In the recent launch of the BERT 2.0 the term lost decade is still a heavily used term in that document that can be reinforced by the unassuming mind in reading a recent article published by Professor Justin Robinson on Thursday 27th October 2022 on the level of government debt in Barbados. Professor Michael Howard, Professor Don Marshall and Economist Carlos Forte offered that Barbados is in a debt trap.
To add facts and context to Dr Robinson’s naked assessment of Barbados’ public debt . The global financial crisis which is categorized as a shock similar to covid hit in 2007-2008 and Barbados’ public finances saw an upsurge of domestic debt. The economic strategy of government at the time relied heavily on local debt from the Central Bank of Barbados via money printing, the NIS , Treasury Bills and debt and interest payments owed to these local Barbadian institutions skyrocketed causing unsustainable fiscal deficits.
In the table produced by Professor Robinson in Thursday’s Oct 26th Nation Newspaper he highlighted that . The most significant increases in debt over this period occurred in 2017, 2013, 2009 and 2007, while there was a major reduction in debt in 2018 largely related to the debt restructuring exercise conducted by the Government of Barbados.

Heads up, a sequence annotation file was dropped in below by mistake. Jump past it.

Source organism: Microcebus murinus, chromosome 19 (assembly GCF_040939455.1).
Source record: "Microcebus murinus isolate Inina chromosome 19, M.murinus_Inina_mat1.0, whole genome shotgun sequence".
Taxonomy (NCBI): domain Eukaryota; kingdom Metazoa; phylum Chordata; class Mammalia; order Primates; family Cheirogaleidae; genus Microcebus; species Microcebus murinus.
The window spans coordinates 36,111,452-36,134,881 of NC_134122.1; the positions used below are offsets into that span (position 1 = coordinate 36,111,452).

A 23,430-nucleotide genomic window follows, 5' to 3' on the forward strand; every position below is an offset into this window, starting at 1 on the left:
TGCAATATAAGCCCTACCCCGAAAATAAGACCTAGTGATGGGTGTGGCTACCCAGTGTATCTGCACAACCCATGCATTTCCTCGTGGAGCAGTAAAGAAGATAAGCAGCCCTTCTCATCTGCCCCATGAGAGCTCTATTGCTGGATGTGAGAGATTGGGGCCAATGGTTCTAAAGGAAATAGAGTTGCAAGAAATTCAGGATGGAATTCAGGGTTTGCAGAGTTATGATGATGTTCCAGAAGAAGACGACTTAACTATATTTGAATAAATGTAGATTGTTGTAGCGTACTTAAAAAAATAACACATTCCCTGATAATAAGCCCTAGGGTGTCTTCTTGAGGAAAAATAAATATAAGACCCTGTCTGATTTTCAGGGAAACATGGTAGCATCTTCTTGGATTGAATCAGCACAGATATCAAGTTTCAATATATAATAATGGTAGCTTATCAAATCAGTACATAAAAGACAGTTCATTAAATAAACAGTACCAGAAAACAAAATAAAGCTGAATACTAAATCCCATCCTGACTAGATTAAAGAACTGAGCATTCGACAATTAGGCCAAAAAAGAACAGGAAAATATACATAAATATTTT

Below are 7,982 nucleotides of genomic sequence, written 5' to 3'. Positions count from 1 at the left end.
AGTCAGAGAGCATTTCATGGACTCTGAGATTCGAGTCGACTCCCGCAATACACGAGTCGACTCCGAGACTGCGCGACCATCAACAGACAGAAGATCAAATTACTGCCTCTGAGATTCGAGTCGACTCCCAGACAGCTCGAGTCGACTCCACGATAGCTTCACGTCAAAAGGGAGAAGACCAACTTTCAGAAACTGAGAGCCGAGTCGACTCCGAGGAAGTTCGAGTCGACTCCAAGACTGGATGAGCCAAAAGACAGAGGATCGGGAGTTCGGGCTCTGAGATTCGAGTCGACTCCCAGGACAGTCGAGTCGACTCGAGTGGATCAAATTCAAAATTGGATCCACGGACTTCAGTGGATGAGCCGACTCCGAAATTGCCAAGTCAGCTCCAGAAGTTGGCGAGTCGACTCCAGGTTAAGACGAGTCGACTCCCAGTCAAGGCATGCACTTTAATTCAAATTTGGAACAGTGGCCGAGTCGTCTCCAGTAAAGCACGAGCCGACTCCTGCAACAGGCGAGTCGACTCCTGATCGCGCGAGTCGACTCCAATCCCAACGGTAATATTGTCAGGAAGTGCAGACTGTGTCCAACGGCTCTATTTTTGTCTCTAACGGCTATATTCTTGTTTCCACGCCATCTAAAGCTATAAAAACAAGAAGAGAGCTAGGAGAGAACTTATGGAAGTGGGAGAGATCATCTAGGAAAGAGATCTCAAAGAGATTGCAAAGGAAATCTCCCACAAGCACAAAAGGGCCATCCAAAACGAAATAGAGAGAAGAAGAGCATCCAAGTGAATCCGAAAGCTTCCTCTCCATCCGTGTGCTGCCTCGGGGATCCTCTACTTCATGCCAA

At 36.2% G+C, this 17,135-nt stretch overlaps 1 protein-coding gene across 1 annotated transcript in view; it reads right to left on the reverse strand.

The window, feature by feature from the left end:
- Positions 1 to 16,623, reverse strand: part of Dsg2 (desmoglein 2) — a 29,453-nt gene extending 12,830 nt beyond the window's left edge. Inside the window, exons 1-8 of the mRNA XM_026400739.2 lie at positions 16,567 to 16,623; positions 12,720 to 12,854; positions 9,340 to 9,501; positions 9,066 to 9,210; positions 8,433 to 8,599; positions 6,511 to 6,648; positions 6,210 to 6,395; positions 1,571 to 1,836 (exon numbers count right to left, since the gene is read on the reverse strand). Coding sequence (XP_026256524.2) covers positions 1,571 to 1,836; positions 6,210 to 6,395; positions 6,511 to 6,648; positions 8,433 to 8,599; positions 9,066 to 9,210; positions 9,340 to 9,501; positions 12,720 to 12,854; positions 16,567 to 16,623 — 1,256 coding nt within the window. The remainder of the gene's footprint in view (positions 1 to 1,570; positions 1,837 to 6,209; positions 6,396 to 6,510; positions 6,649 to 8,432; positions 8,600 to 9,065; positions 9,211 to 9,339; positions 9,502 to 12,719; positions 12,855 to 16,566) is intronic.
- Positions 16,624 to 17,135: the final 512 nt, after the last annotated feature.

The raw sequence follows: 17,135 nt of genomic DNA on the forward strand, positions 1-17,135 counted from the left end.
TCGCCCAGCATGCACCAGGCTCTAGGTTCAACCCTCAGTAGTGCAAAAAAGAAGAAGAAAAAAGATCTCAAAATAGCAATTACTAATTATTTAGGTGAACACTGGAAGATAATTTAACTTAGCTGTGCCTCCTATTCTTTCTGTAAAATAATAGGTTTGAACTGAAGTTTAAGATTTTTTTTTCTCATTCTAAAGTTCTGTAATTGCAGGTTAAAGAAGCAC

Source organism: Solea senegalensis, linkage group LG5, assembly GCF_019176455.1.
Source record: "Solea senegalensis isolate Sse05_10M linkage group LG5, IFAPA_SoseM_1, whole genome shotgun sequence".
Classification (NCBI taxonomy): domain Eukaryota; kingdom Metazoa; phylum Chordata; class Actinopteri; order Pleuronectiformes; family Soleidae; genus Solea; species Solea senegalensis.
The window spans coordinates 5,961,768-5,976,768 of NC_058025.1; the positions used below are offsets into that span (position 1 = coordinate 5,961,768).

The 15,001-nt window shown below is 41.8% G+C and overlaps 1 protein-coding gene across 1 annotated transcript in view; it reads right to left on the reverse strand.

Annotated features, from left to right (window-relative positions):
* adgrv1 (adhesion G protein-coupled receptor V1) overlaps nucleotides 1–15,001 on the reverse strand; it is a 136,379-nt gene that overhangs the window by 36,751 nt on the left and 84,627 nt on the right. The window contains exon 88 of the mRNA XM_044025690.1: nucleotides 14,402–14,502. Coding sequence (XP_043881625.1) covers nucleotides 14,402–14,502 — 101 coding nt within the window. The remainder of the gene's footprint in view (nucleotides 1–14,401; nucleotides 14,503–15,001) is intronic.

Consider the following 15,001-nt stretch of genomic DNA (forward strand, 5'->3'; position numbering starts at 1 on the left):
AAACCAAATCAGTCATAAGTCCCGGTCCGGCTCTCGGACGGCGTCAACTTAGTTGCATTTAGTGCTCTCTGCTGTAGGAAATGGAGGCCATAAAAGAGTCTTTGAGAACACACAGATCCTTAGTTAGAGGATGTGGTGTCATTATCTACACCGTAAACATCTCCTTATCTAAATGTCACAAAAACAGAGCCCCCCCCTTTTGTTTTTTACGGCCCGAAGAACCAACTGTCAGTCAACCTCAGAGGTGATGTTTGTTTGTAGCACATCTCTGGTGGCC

Massive interest payment bled government between 2007- 2018 as payments went from $343 Million in 2007 to $764 million over the 10 year period. Due to the downgrades the cost of borrowing went up and therefore all debt attracted large interest rates. The upside and constant reference point from government is the low interest rate attached to borrowing from IFI’s. There is a visible reduction in interest payments since 2018 not by paying down old debts but by the restructuring, reprofiling and retiring old debts that were not included in the restructuring.
Between 2007-2017 Foreign reserves were depleted as large loan payments that were borrowed from international capital between 1994-2008 became due and in quick succession, No massive increases in foreign debt were recorded between 2007-2017
During the highlighted years 2007 to 2017 the country was able to avoid entering into an IMF program and foreign debt was only a small percentage of GDP as in 2007 foreign debt stood 1.9 Billion to 2.9 Billion at end of 2017. That’s close to $1Billion borrowed in 10 years internationally